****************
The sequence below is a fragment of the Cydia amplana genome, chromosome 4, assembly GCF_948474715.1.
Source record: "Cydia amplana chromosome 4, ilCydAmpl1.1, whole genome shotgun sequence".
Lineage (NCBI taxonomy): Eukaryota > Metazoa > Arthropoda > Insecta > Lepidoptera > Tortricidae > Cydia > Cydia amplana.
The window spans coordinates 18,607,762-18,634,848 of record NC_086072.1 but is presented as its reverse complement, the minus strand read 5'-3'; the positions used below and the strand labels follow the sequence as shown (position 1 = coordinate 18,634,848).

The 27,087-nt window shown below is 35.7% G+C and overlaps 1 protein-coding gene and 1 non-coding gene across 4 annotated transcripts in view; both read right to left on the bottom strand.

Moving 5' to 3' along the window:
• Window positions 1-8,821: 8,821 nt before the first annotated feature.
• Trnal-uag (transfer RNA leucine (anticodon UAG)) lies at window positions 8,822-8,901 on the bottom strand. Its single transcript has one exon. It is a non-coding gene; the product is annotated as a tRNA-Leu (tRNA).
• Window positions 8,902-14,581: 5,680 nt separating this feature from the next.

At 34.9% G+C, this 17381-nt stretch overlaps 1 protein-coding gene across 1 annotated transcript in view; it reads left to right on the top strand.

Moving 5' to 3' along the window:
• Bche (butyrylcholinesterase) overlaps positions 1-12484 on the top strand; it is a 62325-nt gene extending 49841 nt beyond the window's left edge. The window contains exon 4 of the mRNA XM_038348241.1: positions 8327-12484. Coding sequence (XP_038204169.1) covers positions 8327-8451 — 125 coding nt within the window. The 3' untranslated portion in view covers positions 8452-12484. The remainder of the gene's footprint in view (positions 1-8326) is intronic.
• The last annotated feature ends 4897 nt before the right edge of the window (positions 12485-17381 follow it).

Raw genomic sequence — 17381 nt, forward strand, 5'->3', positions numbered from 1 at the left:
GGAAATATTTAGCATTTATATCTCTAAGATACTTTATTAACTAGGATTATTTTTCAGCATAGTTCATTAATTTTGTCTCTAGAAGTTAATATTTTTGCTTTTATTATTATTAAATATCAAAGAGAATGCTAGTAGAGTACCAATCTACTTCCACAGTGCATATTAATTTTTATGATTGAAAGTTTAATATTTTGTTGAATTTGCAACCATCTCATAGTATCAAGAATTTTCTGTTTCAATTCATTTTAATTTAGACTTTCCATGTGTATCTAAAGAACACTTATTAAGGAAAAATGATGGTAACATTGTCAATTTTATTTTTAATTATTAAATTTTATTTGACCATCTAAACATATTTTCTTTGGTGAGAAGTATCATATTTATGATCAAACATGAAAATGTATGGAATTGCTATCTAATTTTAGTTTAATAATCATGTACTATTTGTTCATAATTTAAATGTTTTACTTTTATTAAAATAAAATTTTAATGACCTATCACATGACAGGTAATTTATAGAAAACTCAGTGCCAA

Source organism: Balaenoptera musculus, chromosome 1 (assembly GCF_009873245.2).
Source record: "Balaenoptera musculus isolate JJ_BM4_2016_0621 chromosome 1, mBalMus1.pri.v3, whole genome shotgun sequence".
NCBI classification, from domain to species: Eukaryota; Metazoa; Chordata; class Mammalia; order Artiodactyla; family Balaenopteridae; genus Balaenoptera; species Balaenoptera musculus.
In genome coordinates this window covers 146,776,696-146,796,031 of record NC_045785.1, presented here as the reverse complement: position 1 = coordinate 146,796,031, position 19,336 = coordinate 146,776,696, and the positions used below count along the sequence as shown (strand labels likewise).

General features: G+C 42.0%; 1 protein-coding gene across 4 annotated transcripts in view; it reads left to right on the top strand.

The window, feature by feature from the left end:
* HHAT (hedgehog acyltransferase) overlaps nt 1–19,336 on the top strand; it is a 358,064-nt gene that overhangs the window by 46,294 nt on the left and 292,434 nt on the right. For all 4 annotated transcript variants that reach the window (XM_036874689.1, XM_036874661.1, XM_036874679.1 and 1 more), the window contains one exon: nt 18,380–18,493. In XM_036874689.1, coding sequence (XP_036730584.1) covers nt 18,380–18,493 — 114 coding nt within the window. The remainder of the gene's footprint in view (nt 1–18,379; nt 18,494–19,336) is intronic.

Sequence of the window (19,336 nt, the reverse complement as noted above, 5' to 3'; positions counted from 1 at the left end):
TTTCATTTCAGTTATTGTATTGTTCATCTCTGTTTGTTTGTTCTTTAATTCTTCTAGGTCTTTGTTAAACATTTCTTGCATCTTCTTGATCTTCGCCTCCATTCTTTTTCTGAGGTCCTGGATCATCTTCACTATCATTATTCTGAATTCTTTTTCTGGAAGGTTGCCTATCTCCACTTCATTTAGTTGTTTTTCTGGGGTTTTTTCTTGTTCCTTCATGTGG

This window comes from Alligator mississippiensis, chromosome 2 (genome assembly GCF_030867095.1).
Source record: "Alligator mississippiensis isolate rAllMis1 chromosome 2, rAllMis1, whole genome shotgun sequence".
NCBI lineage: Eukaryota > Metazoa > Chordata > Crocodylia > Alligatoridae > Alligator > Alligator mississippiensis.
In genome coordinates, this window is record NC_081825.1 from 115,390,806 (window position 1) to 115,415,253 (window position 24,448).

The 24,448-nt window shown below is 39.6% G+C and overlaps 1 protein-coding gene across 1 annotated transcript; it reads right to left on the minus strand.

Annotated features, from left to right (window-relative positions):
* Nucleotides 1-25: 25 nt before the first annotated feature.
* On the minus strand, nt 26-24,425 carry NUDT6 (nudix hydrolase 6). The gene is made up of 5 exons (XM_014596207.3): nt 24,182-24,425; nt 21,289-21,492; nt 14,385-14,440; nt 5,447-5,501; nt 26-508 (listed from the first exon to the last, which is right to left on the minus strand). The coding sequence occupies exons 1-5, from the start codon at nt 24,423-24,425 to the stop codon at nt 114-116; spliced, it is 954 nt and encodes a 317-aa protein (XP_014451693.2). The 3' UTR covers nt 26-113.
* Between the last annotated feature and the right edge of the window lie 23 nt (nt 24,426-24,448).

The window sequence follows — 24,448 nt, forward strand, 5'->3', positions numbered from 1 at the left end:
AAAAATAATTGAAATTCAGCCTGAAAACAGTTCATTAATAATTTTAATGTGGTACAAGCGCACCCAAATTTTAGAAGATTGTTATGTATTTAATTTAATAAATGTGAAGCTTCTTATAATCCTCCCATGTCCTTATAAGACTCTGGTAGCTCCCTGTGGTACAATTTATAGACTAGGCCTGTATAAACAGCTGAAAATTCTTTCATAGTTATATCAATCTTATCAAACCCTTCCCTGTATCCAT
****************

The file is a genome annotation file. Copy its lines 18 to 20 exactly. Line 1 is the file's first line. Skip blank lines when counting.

NCBI classification, from domain to species: Eukaryota; Metazoa; Chordata; class Mammalia; order Artiodactyla; family Balaenopteridae; genus Balaenoptera; species Balaenoptera musculus.
In genome coordinates this window covers 146,776,696-146,796,031 of record NC_045785.1, presented here as the reverse complement: position 1 = coordinate 146,796,031, position 19,336 = coordinate 146,776,696, and the positions used below count along the sequence as shown (strand labels likewise).

General features: G+C 42.0%; 1 protein-coding gene across 4 annotated transcripts in view; it reads left to right on the top strand.